February 22, 2005

And Now, For My Rendition of "April in Damascus"

In the Feb 14th-21st New Yorker, staff writer Jane Mayer's article "The Outsourcing of Torture" blows the lid off the U.S. government's "extraordinary rendition" program, a program in which the C.I.A., at the behest of the Defense Department and with the simple John Hancock of C.I.A. legal counsel, can seize a terror suspect without charge and whisk him or her off to another country to be interrogated. The most popular destinations for rendered suspects are Egypt, Syria, Morocco and Jordan--"all of which," according to Mayer, "have been cited for human rights violations by the State Department, and are known to torture suspects."

Mayer continues: "To justify sneding detainees to these countries, the Administration appears to be relying on a very fine reading of an imprecise clause in the United Nation Convention Against Torture (which the U.S. ratified in 1994), requiring 'substantial grounds for believing" that a detainee will be tortured abroad."

And they are being tortured. Ayer's brings us the story of a Syrian born Canadian national who was nabbed walking off a plane after returning from vacation with his family. He was flown to Syria and tortured for a year. In the end, no charges were filed and he was set free, but only after the Canadian government took up his case.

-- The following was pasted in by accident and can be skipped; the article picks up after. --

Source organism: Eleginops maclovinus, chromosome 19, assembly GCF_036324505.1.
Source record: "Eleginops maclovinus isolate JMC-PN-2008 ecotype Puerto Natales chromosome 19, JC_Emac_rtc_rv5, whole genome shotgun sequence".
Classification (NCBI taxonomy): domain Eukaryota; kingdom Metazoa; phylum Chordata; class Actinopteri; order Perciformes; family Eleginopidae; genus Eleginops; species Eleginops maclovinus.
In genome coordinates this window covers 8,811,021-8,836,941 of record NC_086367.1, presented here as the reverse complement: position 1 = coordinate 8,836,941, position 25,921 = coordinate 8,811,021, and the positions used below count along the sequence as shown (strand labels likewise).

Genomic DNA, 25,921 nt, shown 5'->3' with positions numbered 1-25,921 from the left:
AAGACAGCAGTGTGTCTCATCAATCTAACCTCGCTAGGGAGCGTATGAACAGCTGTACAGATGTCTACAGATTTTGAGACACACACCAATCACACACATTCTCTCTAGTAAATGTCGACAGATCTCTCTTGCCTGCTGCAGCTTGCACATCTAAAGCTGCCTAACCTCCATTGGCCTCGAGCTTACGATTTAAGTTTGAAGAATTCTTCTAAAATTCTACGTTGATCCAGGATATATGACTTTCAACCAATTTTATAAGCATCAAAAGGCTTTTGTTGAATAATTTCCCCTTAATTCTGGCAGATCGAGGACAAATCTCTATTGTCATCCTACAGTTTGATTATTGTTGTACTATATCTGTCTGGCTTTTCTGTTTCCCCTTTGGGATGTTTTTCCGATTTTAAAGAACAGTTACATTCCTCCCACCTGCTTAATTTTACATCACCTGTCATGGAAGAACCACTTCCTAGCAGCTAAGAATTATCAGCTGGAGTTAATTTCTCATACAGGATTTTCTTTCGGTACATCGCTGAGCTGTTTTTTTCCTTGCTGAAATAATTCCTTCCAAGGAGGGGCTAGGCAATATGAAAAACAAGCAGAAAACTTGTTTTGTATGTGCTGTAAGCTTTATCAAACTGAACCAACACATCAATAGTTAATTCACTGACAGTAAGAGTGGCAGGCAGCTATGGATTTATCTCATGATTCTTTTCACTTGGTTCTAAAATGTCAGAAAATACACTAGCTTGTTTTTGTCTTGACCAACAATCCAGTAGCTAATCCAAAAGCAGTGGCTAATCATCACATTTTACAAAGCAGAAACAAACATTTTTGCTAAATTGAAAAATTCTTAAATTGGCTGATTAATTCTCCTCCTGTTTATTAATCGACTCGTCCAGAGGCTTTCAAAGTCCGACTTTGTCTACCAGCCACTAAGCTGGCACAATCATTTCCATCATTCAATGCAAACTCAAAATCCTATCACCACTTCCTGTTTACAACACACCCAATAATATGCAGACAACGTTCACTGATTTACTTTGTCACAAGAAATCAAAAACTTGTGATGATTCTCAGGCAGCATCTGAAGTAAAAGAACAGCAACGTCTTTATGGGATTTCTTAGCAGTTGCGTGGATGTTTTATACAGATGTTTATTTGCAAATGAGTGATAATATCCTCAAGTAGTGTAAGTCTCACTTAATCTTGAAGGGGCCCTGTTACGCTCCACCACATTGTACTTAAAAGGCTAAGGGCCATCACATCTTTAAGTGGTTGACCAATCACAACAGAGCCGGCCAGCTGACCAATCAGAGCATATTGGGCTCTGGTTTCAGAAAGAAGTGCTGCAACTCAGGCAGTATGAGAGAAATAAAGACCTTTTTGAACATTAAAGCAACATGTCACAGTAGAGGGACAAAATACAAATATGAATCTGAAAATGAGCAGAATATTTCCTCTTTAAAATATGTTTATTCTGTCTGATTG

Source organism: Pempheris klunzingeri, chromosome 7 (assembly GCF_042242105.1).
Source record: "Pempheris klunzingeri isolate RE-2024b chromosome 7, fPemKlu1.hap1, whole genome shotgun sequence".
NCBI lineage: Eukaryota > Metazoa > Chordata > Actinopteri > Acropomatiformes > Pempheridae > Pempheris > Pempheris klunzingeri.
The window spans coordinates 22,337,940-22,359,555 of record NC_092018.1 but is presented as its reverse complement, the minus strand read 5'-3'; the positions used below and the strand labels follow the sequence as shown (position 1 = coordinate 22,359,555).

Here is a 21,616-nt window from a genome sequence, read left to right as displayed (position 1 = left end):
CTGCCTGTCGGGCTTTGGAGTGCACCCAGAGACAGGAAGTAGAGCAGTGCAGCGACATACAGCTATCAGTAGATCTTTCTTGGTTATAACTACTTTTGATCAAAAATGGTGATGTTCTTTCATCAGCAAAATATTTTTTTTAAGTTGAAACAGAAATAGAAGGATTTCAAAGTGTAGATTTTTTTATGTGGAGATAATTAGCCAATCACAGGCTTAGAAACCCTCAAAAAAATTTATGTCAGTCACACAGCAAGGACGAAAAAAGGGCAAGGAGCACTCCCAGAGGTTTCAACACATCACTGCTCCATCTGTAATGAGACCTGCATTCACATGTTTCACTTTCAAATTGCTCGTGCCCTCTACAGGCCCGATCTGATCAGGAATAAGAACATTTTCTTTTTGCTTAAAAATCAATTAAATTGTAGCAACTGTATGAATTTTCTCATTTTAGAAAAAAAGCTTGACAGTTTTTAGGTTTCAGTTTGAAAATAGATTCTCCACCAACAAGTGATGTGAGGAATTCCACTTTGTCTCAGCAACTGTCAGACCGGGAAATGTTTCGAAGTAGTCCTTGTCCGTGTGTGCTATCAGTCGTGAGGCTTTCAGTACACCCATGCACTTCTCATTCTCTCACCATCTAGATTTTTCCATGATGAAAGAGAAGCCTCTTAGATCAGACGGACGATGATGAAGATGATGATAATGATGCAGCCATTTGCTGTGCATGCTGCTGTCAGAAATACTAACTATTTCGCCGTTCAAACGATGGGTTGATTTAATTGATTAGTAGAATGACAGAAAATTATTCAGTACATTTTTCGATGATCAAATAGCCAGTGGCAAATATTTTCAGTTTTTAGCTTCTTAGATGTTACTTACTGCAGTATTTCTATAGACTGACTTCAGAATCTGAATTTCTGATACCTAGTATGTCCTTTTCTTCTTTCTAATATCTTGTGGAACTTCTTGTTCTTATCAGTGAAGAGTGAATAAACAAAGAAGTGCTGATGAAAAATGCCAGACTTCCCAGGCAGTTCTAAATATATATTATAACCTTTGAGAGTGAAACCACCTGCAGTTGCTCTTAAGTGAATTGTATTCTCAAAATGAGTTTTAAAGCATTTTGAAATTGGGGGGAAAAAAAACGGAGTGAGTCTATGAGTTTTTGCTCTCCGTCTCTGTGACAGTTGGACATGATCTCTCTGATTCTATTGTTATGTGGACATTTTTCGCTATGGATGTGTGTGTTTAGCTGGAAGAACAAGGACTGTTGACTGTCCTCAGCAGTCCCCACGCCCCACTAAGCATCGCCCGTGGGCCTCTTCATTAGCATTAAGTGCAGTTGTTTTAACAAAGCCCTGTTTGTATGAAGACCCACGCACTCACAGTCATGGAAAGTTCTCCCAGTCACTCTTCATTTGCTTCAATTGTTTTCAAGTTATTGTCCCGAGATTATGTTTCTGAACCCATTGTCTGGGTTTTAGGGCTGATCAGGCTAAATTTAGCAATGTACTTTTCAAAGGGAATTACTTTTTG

What kind of message does this send to the rest of the world concerning America's dedication to human rights? We are currently putting the heat on Egypt and Syria to not support terrorism and to improve civil rights for their citizens. Is this the way we win the hearts and minds of millions of muslims while convincing them to demand democracy over totalitarianism?




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